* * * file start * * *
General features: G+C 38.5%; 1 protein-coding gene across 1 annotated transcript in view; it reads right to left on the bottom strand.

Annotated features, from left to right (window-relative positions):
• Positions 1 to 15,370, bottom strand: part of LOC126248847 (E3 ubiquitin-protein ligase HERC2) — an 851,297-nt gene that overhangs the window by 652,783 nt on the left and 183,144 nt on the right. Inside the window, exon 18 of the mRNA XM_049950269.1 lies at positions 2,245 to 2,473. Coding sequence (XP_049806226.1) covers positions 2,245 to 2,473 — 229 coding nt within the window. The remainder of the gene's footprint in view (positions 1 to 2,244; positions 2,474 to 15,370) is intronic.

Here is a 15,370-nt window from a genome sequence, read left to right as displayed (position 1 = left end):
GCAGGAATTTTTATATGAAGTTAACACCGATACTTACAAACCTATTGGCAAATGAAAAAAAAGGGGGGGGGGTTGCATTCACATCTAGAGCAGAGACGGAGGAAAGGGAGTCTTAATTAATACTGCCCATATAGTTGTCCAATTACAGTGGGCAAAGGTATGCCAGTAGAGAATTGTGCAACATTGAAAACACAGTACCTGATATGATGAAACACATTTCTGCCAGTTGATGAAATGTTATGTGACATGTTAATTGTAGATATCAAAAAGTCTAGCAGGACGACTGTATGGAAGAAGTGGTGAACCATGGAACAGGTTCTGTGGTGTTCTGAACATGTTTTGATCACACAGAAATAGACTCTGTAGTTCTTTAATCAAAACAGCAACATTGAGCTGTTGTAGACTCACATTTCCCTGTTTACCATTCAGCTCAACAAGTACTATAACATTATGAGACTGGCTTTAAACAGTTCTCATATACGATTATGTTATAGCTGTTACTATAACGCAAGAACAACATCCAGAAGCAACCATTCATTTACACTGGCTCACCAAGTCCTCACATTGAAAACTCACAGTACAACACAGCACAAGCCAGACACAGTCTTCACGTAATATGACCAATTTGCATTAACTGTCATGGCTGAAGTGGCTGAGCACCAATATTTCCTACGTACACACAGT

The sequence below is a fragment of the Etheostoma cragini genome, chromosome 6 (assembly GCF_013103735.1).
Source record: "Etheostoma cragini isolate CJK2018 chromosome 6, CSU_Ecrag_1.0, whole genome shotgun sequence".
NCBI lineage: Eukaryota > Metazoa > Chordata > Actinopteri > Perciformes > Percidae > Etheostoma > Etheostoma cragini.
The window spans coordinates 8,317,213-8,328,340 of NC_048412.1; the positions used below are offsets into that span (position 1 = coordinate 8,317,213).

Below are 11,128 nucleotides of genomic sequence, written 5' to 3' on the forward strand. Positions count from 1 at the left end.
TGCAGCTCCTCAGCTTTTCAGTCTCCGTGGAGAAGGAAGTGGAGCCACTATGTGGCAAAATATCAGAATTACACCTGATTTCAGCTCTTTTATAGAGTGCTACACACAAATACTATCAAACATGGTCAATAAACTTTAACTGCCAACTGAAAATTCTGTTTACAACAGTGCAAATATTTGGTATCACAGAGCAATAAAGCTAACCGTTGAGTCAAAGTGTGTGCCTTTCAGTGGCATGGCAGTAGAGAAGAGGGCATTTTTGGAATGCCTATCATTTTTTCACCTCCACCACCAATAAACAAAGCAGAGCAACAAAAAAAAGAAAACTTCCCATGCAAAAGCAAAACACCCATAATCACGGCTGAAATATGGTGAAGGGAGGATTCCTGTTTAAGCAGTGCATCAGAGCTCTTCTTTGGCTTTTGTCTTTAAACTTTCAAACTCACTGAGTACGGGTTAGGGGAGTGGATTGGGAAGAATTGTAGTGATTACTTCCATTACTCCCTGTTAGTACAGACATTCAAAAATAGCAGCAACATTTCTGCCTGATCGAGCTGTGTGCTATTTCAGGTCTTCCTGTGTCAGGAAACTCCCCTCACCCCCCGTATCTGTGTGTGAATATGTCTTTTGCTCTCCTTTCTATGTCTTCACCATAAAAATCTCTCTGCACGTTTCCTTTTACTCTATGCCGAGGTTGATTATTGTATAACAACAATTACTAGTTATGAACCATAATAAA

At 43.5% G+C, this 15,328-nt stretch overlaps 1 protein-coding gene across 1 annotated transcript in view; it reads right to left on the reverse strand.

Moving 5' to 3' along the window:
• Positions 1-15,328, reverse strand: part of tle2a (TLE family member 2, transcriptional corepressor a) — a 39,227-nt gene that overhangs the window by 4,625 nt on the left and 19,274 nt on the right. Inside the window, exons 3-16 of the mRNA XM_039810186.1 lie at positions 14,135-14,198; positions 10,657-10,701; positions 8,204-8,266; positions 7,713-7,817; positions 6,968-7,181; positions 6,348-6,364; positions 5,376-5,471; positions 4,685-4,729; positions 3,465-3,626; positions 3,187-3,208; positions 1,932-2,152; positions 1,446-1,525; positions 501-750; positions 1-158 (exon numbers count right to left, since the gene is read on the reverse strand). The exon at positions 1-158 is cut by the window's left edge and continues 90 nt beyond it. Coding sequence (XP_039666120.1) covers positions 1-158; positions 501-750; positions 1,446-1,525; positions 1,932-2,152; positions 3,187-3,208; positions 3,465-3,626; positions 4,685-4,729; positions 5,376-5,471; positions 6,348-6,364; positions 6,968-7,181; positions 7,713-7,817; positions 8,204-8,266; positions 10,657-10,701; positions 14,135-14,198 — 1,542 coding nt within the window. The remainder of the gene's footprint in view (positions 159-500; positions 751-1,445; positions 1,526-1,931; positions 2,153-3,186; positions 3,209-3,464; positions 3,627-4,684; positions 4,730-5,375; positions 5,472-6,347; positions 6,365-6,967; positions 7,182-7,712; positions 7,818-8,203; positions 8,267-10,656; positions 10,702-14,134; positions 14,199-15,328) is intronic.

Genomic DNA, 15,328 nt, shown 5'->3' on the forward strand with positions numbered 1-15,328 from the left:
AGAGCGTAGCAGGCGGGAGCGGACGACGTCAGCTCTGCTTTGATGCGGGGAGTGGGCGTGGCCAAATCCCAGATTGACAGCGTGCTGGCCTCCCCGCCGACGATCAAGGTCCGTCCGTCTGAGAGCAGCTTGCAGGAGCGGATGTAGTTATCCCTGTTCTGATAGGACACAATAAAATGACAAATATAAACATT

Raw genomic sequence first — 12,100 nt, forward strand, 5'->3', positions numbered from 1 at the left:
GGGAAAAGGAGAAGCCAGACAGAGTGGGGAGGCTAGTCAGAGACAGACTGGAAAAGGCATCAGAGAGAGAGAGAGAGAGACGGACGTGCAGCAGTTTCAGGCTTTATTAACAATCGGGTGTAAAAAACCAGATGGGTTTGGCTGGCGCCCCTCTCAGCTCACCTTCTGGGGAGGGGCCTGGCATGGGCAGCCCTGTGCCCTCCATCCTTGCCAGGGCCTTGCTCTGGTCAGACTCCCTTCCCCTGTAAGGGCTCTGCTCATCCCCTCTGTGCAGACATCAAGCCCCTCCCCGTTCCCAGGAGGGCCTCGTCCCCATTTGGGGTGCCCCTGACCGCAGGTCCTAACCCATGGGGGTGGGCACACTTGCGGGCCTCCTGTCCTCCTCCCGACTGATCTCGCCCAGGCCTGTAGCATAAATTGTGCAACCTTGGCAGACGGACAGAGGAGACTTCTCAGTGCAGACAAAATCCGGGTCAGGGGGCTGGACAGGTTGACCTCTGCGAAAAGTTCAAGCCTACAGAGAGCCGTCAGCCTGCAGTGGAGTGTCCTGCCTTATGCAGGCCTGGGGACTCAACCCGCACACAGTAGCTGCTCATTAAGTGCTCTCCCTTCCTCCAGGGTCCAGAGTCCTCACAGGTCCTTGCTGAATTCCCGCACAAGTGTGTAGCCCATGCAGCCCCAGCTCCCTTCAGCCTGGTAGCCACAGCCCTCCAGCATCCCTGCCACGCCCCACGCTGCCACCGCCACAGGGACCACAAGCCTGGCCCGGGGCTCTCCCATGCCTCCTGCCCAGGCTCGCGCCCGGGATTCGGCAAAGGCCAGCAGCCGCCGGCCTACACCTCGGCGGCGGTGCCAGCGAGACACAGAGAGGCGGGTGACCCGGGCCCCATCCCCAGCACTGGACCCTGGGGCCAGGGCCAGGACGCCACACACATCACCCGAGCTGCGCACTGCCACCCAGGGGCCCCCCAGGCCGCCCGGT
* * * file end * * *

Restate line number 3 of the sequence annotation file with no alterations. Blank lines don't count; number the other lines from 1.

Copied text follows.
• Positions 1 to 15,370, bottom strand: part of LOC126248847 (E3 ubiquitin-protein ligase HERC2) — an 851,297-nt gene that overhangs the window by 652,783 nt on the left and 183,144 nt on the right. Inside the window, exon 18 of the mRNA XM_049950269.1 lies at positions 2,245 to 2,473. Coding sequence (XP_049806226.1) covers positions 2,245 to 2,473 — 229 coding nt within the window. The remainder of the gene's footprint in view (positions 1 to 2,244; positions 2,474 to 15,370) is intronic.